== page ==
Contemporary Reviews in Sleep Medicine


Sleep Apnea and the Kidney Is Sleep Apnea a Risk Factor for Chronic Kidney Disease? Patrick J. Hanly, MD; and Sofia B. Ahmed, MD, MMSc The prevalence of chronic kidney disease (CKD) is increasing, which presents challenges for both patients and health-care budgets. Although this phenomenon has been attributed to the growth in diabetes, hypertension, and obesity, sleep apnea and nocturnal hypoxemia may also contribute to the pathogenesis of CKD and its progression to kidney failure. Two pathophysiologic mechanisms responsible for CKD are glomerular hyperfiltration and chronic intrarenal hypoxia, resulting in tubulointerstitial injury, the final common pathway to endstage kidney disease (ESKD). Multiple descriptive studies have demonstrated an association between CKD and sleep apnea. Although sleep apnea is common in patients with CKD and associated with significant nocturnal hypoxemia, it is often relatively free of sleep-related symptoms, making it difficult to detect without objective nocturnal monitoring. Nevertheless, sleep apnea and nocturnal hypoxemia have been associated with loss of kidney function and kidney injury, suggesting that they contribute to the pathogenesis of continued deterioration in kidney function. There are several pathways through which sleep apnea may achieve this, including a direct effect of intrarenal hypoxia and activation of the systemic and renal reninangiotensin system. Further research is required to better understand these relationships and determine whether specific interventions in patients with sleep apnea have an impact on clinical outcomes, such as reducing the prevalence of CKD and delaying its progression to ESKD. CHEST 2014; 146 (4):1114-1122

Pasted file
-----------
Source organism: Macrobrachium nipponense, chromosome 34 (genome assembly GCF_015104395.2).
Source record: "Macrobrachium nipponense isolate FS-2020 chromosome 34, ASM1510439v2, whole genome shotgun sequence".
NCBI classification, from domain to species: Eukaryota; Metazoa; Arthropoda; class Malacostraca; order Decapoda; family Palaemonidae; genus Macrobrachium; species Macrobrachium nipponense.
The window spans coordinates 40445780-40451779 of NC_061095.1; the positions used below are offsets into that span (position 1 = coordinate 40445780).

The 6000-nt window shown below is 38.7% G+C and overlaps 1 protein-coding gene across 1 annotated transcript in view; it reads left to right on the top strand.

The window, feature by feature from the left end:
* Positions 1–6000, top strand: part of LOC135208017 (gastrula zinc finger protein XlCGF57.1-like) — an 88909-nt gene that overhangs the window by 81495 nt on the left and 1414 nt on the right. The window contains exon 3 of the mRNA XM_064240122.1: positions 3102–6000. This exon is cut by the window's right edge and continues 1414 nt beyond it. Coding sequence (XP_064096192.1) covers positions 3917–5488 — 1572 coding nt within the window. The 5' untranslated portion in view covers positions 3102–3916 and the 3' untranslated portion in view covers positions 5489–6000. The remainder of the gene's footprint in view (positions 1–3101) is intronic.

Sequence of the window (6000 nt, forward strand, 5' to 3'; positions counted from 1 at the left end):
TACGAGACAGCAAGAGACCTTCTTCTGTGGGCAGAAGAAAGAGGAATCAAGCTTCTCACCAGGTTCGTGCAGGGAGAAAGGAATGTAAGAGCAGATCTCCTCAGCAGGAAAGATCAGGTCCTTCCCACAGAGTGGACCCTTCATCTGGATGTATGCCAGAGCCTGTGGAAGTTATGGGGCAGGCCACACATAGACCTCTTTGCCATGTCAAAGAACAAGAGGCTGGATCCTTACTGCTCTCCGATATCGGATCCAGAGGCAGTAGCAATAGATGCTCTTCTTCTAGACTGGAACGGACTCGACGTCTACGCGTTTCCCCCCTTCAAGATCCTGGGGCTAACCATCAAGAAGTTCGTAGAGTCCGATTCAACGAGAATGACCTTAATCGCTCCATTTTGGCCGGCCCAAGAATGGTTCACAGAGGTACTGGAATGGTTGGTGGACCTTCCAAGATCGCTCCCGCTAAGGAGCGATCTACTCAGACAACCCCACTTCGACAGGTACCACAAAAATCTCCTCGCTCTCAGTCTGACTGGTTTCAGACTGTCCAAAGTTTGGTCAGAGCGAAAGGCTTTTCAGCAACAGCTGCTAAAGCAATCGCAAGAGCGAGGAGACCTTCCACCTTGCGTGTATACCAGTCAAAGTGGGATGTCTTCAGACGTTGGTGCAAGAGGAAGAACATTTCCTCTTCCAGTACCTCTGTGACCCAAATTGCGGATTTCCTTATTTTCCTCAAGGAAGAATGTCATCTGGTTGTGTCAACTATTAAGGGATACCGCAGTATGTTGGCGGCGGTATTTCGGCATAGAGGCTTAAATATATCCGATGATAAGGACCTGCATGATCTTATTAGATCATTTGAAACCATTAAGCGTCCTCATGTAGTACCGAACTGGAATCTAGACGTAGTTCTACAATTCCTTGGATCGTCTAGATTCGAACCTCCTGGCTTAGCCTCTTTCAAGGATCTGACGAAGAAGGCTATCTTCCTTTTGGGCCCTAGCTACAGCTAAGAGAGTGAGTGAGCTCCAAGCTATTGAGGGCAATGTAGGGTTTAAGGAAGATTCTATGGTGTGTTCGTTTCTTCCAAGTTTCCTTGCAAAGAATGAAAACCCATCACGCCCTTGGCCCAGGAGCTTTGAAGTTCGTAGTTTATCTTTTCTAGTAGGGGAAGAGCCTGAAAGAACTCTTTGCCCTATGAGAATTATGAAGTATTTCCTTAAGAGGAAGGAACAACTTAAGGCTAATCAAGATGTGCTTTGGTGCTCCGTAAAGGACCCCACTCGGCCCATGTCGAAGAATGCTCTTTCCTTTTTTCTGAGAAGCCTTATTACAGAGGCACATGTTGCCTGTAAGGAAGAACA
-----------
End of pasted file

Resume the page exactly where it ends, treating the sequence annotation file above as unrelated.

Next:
AHI 5 apnea-hypopnea index; AngII 5 angiotensin II; CKD 5 chronic kidney disease; eGFR 5 estimated glomerular filtration rate; ESKD 5 end-stage kidney disease; FF 5 filtration fraction; GFR 5 glomerular filtration rate; PSG 5 polysomnography ; RAS 5 renin-angiotensin system; RDI 5 respiratory disturbance index; RPF 5 renal plasma flow ; PSQI 5 Pittsburg Sleep Quality Index; Sao2 5 arterial oxygen saturation ABBREVIATIONS:

It is well recognized that end-stage kidney disease (ESKD) is associated with an increased prevalence and severity of sleep apnea,1-4 the pathophysiology of which is related to both destabilization of central ventilatory control and upper airway occlusion during sleep.5-7 Sleep apnea is an

Manuscript received March 11, 2014; revision accepted May 27, 2014. AFFILIATIONS: From the Division of Respiratory Medicine (Dr Hanly), Sleep Centre, Foothills Medical Centre; and Division of Nephrology (Dr Ahmed), Department of Medicine, Faculty of Medicine, University of Calgary, Calgary, AB, Canada. FUNDING/SUPPORT: This study was supported by the Faculty of Medicine, Sleep Research Program, University of Calgary; Canadian Institutes of Health Research; and Alberta Innovates-Health Solutions.

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important comorbidity in patients with ESKD and contributes to the pathogenesis of excessive daytime sleepiness8 and has the potential to increase cardiovascular morbidity and mortality.9 More recently, the potential impact of OSA on the development of chronic kidney disease (CKD) has